Seasons and
events in the UK
and the world over have developed an increasing importance for brands and
marketers in appealing to consumers. One only has to look at the impact of
occasions such as Valentine’s Day to see how lucrative an event can be for a
brand.

Search offers brands a potentially engaging way to capitalise upon this,
which may not be as hard as you think. The initial
groundwork of a seasonal paid search campaign must be rooted firmly in the website
in question.

Depending on the brand, there are two potential options to pursue…

In the
first instance, CSS skins and styling applied to an existing site enables
brands to build a page around the season or campaign topic, while not having to
make significant changes to the site overall.

However, if
a campaign or season is integral to a brand’s strategy, then it may be
worthwhile creating a dedicated microsite to direct consumers towards,
specifically tailored to a seasonal event. Either option can deliver success,
depending on the campaign and brand.

Once a
campaign is up and running and has been used one year, it can then be built on
and improved for future iterations. The initial execution will provide all the
nuts and bolts moving forward; an agency can slightly change the look and feel
of a campaign to make it more successful and the supplier can be rewarded based
on how much traffic a campaign has had in the past.

There are
some simple rules for brands and agencies to follow:

Ad copy

For instance,
a basic yet important rule of seasonal search is that the ad copy and ad groups
shouldn’t just reflect the seasonal campaign involved
, but must be painted with
a broad creative brush, too.

Relying on the seasonal event alone to provide
engaging copy could be complacent; it’s very easy for brands and agencies to
rely on seasonal events to make their ad copy topical. The inclusion of the
word ‘Christmas’ in an ad, for example, simply won’t achieve the necessary cut-through
among many other uses of the term by competitors.

There are
ways to work around this. It’s possible for brands and agencies to latch on to
the trends that are popular throughout a certain season and make their ad copy
much more engaging. Taking Christmas as an example once more, agencies could
include hot toys of the year or other key trends and work them into their ad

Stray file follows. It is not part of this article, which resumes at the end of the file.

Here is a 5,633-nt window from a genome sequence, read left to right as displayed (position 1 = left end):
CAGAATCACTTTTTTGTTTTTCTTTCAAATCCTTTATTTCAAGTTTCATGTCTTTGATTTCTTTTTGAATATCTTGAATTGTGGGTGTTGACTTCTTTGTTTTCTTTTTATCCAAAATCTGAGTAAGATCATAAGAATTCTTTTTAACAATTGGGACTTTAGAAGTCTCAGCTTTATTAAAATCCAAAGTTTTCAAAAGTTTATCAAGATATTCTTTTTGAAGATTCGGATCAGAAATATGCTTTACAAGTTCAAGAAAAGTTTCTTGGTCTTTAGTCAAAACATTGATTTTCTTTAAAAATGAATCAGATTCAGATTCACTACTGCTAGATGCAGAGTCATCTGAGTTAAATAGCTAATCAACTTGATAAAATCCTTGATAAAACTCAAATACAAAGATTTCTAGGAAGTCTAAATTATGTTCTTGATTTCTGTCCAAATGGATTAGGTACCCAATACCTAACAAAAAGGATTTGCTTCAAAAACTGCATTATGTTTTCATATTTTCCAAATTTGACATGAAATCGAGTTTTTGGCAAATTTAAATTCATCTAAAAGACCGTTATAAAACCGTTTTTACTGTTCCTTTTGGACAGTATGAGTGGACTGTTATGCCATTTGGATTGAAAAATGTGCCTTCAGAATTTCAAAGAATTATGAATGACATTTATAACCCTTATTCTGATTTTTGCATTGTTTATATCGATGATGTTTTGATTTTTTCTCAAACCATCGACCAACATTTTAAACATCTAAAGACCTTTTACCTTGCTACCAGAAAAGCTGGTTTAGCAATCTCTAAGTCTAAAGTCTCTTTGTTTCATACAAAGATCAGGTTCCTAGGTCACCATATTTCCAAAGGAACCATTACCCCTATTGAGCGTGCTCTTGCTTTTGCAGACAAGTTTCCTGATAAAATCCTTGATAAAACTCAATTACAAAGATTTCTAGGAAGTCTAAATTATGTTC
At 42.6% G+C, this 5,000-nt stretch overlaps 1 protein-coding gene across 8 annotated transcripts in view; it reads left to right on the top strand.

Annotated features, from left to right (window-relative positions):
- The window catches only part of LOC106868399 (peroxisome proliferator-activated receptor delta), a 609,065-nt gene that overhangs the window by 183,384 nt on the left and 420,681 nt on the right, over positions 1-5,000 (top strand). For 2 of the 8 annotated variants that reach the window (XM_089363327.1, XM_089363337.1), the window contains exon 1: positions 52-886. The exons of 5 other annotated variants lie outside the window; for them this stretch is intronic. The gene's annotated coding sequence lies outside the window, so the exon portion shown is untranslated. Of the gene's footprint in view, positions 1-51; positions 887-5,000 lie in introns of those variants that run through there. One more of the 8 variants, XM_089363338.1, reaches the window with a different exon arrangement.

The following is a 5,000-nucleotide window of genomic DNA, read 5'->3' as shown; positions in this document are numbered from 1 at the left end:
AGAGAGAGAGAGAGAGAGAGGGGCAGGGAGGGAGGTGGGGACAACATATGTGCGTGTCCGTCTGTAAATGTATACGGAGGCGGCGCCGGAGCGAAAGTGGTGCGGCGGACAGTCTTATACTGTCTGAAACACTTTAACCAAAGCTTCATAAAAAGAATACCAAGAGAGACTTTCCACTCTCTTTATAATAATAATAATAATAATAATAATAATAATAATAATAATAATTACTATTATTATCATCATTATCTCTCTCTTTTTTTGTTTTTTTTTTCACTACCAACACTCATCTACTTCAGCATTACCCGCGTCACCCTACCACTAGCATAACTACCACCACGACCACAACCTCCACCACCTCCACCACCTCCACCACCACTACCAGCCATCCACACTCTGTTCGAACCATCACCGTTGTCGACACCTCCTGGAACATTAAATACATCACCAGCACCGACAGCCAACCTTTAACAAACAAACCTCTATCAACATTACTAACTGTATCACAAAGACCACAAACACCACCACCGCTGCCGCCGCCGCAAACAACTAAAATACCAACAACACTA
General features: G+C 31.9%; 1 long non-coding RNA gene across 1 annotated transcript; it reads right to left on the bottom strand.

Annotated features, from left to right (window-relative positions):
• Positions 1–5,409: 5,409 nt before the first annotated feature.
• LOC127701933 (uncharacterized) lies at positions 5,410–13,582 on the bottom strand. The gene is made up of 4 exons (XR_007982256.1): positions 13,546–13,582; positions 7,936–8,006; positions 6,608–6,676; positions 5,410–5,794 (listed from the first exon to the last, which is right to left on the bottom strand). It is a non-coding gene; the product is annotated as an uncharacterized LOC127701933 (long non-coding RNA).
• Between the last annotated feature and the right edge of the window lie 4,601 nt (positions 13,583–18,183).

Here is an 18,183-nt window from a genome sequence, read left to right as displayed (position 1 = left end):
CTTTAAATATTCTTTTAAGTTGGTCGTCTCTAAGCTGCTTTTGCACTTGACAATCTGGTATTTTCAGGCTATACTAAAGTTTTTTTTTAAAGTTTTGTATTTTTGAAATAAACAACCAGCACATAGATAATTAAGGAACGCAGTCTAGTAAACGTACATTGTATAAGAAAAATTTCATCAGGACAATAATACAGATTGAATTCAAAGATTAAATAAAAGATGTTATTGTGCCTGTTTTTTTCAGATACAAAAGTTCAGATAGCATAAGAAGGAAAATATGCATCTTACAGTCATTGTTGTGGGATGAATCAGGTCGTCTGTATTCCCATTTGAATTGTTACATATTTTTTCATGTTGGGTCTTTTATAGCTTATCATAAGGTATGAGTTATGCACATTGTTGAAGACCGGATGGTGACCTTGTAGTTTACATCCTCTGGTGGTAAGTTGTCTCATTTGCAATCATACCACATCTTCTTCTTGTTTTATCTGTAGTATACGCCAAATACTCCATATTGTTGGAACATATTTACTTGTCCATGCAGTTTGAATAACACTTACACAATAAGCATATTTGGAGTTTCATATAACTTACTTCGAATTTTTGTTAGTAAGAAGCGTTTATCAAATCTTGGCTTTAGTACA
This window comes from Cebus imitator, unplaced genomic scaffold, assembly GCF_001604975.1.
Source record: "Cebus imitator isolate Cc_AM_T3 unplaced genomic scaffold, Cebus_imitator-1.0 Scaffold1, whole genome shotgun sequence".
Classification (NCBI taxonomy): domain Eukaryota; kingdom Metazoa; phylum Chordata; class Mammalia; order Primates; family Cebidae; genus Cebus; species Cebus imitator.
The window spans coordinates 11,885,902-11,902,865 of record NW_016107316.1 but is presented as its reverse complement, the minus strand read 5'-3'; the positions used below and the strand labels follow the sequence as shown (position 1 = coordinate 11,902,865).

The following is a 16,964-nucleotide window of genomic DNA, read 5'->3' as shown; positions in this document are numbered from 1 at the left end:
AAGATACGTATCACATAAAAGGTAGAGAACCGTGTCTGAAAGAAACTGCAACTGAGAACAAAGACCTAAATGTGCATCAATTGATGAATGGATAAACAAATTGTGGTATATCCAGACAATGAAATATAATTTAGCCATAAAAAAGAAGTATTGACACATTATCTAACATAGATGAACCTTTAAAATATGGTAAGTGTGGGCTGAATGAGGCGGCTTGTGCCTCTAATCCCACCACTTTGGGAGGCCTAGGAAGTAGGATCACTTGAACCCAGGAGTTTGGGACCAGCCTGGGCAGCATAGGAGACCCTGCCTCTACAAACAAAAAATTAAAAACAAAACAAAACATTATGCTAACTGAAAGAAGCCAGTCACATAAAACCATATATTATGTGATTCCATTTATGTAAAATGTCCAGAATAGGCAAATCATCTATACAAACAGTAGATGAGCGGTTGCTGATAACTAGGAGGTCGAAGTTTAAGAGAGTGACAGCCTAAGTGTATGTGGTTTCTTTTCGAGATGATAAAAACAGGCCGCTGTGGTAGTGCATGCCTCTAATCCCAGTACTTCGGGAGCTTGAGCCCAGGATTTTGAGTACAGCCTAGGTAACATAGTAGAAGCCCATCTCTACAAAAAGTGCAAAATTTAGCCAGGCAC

copy and ad groups.

Another example is to cotton on to programmes such as the X
Factor, with the final traditionally broadcast around the Christmas period and
offering wide audience appeal. Of course, any such practice should give due
consideration to registered trademarks and operate within those parameters, but
the principle of enhancing ad copy through seasonal trends is a good rule of
thumb to try and follow.

It’s also
important not to focus solely on the product. For example, to sell a Christmas
product, a good way to engage the consumer is to focus on lifestyle, using the
seasonal aspect to make the sale. This can be done through the landing page,
which can reflect the mood of the season.

Consistency throughout the campaign

In addition
to creating engaging ad copy, consistency throughout the seasonal campaign is
essential to success.
As we have discussed already, the landing environment for
a campaign is of equal importance to the ad copy. The landing page needs to be
consistent with the search terms selected, as do the keywords and ad copy.

The
potential of a seasonal campaign is there to tap into. One only has to look at
the success of brands such as Coca-Cola and Cadbury’s, which have now become
somewhat synonymous with Christmas and Easter respectively.

Indeed, one might
point to Coca-Cola as being the original instigator of the seasonal campaign. Such
was their success in becoming synonymous with the Christmas season, that many thought
that the popular image of Father Christmas we know today had been heavily
manipulated by Coca-Cola.

In essence,
good brands are always seeking to capitalise on any opportunity that might appear.
Seasons and events have become integral part of marketing strategies for all
brands, so it’s surely in the interest of both brands and agencies to get their
approach right. Indeed, as social media continues to exert influence, the scope
is there for brands to use this and other interactive platforms to make the
most of their seasonal paid search campaign.

In
following a few simple rules, it might be a lot easier than some brands think.